About bloody time. Yakuza 0 has been released for Western audiences.
Now released on PlayStation 4, Yakuza 0 finally arrives to the West in all its fighting glory. The game first debuted back in 2015 in Japan on the PlayStation 3 and PlayStation 4, and for years Yakuza fans have eagerly awaited the localisation of this brilliant title. But the question is, was the wait worth it? Let’s find out!
Set as a prequel title for the main series, the narrative presents players with the origin story of series protagonist, Kazuma Kiryu. We begin in 1988 in the fictional city of Kamurocho, with our character doing a collection run on behalf of a shady loan shark. After reporting back (swimming back hahaha… sorry) to the shark and celebrating a job well done, you find out later that the poor bastard you roughed up is now dead. With the Yakuza family now in the spotlight, Kiryu must now find the suspect, prove his innocence, and restore honour back to his name.
After completing the first two chapters, the game then switches over to our second protagonist, Goro Majima. Set in a completely different city, chapter three opens up in Sotenburi, Osaka, where Majima runs a Cabaret bar on behalf of his Yakuza clan. After enduring insults from customers and violence from both arrogant businessmen and thugs, Majima finally raises the funds needed to earn his place back in his clan.
However, despite Majimas incredible persistence and business skills, the clan still demands Majima to either raise an additional 500 million yen, or accept a hit job on behalf of the organisation.
Throughout the game, players will switch back and forth between both characters as the story progresses.
As far as plot details are concerned, from here on out this review won’t be discussing it, simply for the fact at just how friggin’ awesome it is. (And because my boss keeps telling me to keep articles short. Don’t tell him I said that.) The only thing I’ll say on this matter is that, yes, both of the characters’ stories do end up bridging themselves together to lead into one epic finale.
Now that the plot is out of the way, let’s get talking.
Voice acting and performance is portrayed incredibly well. Despite it being dubbed in a language I don’t understand, SEGA has at least taken the initiative to provide us unworldly Westerners with English subtitles. But as far as language barriers are concerned, players can still appreciate the brilliant performances throughout this title. Characters within both pre-rendered and in-game cutscenes are excellent, and at times it feels as though I’m watching a live TV drama.
When the game is not luring me to pursue goofy side quests or mini-games, Yakuza 0 has quite the compelling tale. With elements of both crime, corruption, drama, family, and betrayal, Yakuza 0 will have players glued to their seats from start to finish. That being said, I’m glued to my seat about 90 per cent of the time ordinarily, so perhaps that isn’t the greatest endorsement.
As well as the story, it can’t go without mentioning the game’s insane combat mechanics. As an open-world adventure series, combat has always played a huge role throughout these games. In Yakuza 0, this remains true to form throughout the city streets, as players encounter a wide variety of Thugs and Yakuza members to kick the living daylights out of.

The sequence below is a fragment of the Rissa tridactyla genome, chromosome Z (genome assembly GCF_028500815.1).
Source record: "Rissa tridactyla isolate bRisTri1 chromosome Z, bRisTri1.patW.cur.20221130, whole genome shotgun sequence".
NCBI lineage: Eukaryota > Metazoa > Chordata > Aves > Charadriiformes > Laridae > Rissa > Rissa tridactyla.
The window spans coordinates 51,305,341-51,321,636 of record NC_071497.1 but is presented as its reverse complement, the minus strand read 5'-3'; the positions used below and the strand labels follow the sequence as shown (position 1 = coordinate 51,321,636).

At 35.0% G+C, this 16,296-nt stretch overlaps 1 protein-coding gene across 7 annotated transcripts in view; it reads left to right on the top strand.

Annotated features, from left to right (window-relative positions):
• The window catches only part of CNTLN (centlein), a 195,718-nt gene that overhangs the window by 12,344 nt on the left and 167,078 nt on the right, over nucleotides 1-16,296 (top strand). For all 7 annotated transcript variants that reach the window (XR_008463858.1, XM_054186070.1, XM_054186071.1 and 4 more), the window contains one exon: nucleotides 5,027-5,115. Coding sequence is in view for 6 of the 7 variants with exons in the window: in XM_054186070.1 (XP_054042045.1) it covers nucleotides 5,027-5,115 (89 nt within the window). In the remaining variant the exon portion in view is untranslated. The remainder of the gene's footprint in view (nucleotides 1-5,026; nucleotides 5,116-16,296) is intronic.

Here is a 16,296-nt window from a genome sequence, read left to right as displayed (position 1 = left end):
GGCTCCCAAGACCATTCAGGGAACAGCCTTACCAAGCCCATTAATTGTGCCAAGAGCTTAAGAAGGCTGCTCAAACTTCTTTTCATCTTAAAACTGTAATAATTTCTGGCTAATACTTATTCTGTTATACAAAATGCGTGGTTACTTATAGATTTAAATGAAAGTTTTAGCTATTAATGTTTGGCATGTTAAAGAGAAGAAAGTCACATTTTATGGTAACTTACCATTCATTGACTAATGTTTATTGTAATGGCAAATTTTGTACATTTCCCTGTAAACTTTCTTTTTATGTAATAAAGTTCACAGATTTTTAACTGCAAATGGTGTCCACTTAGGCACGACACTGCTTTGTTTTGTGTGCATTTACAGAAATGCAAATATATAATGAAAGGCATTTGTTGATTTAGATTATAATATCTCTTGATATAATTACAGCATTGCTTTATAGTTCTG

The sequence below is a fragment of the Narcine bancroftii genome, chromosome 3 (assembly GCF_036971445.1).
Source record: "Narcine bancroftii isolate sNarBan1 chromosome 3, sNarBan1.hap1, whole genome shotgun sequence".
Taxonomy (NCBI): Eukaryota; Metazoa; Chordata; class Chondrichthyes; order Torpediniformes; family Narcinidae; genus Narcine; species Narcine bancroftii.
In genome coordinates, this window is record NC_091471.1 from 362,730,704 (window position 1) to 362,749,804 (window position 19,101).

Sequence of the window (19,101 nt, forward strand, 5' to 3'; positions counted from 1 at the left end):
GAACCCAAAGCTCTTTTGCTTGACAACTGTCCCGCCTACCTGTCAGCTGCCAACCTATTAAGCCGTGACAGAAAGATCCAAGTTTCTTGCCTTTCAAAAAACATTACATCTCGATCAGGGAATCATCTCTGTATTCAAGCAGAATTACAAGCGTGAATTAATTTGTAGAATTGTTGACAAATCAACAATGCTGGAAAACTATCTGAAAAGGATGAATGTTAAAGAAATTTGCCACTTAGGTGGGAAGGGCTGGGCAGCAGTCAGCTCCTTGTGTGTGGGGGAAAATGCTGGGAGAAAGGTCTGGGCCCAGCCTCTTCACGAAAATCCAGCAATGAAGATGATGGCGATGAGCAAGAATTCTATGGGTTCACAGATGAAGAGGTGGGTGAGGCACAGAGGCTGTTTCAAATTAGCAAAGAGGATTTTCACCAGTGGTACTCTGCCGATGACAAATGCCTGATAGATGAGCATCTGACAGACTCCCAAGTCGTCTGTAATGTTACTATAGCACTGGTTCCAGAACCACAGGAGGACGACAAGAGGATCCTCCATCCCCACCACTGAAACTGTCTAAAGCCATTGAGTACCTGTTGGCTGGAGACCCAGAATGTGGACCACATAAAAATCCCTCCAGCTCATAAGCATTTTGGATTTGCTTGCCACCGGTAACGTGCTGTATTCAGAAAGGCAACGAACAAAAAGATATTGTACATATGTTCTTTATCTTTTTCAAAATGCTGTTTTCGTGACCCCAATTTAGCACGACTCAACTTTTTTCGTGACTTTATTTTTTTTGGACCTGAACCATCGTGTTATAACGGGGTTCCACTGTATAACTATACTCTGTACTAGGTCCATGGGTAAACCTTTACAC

Combat in this game is brutal, rough, at times a little slow, and incredibly satisfying.
Each punch and knockout feels lethal and adds to the sensation of being a badass. While there are elements about the gameplay that may feel a little dated to some degree – such as the awkward lock-on features or the fairly unwavering attacks – Yakuza 0 does provide solutions to this matter through its three different fighting stances. Between our two protagonists, each one can switch up their combat styles between three different stances, all of which differ in attack speed, movement and dodging.
As players progress through the main story, more and more side missions eventually become unlocked through the two main cities. In addition to completing those quests, players on Kiryu’s storyline eventually unlock a real-estate business. (Told you gaming teaches me practical life-lessons Mum!!). In these completely optional side missions, players can purchase properties, invest, and make collections on behalf of the company. As for Majima’s area, players can participate in operating a Cabaret club for additional funds and upgrades.
Throughout my time in Yakuza 0, I was surprised about how much time I was able to sink into these two modes. While still remaining a completely optional mini-game, the amount of depth within these modes will keep players enthralled to the point that some may even forget about completing the main story altogether.
If you’re a longtime fan or completely new to the series, Yakuza 0 is definitely a title worth grabbing. While it may feel a little slow within the first hour, it doesn’t take long for the game to really kick in. With its kooky side missions, kickass combat mechanics, and brilliant story, Yakuza 0 is a title rich in substance and charm.